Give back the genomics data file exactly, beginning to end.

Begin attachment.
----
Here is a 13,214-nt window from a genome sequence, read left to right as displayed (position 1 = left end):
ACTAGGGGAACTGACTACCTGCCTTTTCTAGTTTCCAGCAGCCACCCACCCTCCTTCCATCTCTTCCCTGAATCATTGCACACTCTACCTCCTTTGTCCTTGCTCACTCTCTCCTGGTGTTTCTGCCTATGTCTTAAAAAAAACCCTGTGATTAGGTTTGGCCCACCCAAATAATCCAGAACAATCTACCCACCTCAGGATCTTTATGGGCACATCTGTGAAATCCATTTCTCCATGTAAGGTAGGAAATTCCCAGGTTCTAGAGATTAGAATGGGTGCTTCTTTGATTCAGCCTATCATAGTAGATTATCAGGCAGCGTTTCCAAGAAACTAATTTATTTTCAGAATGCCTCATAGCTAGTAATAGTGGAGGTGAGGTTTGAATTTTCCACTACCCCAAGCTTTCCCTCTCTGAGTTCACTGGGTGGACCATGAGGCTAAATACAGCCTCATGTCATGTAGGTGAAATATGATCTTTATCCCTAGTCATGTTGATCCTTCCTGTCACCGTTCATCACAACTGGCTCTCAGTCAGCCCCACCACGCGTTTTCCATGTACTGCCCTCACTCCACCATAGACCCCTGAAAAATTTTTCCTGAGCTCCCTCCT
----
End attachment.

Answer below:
Here is a 13,214-nt window from a genome sequence, read left to right as displayed (position 1 = left end):
ACTAGGGGAACTGACTACCTGCCTTTTCTAGTTTCCAGCAGCCACCCACCCTCCTTCCATCTCTTCCCTGAATCATTGCACACTCTACCTCCTTTGTCCTTGCTCACTCTCTCCTGGTGTTTCTGCCTATGTCTTAAAAAAAACCCTGTGATTAGGTTTGGCCCACCCAAATAATCCAGAACAATCTACCCACCTCAGGATCTTTATGGGCACATCTGTGAAATCCATTTCTCCATGTAAGGTAGGAAATTCCCAGGTTCTAGAGATTAGAATGGGTGCTTCTTTGATTCAGCCTATCATAGTAGATTATCAGGCAGCGTTTCCAAGAAACTAATTTATTTTCAGAATGCCTCATAGCTAGTAATAGTGGAGGTGAGGTTTGAATTTTCCACTACCCCAAGCTTTCCCTCTCTGAGTTCACTGGGTGGACCATGAGGCTAAATACAGCCTCATGTCATGTAGGTGAAATATGATCTTTATCCCTAGTCATGTTGATCCTTCCTGTCACCGTTCATCACAACTGGCTCTCAGTCAGCCCCACCACGCGTTTTCCATGTACTGCCCTCACTCCACCATAGACCCCTGAAAAATTTTTCCTGAGCTCCCTCCT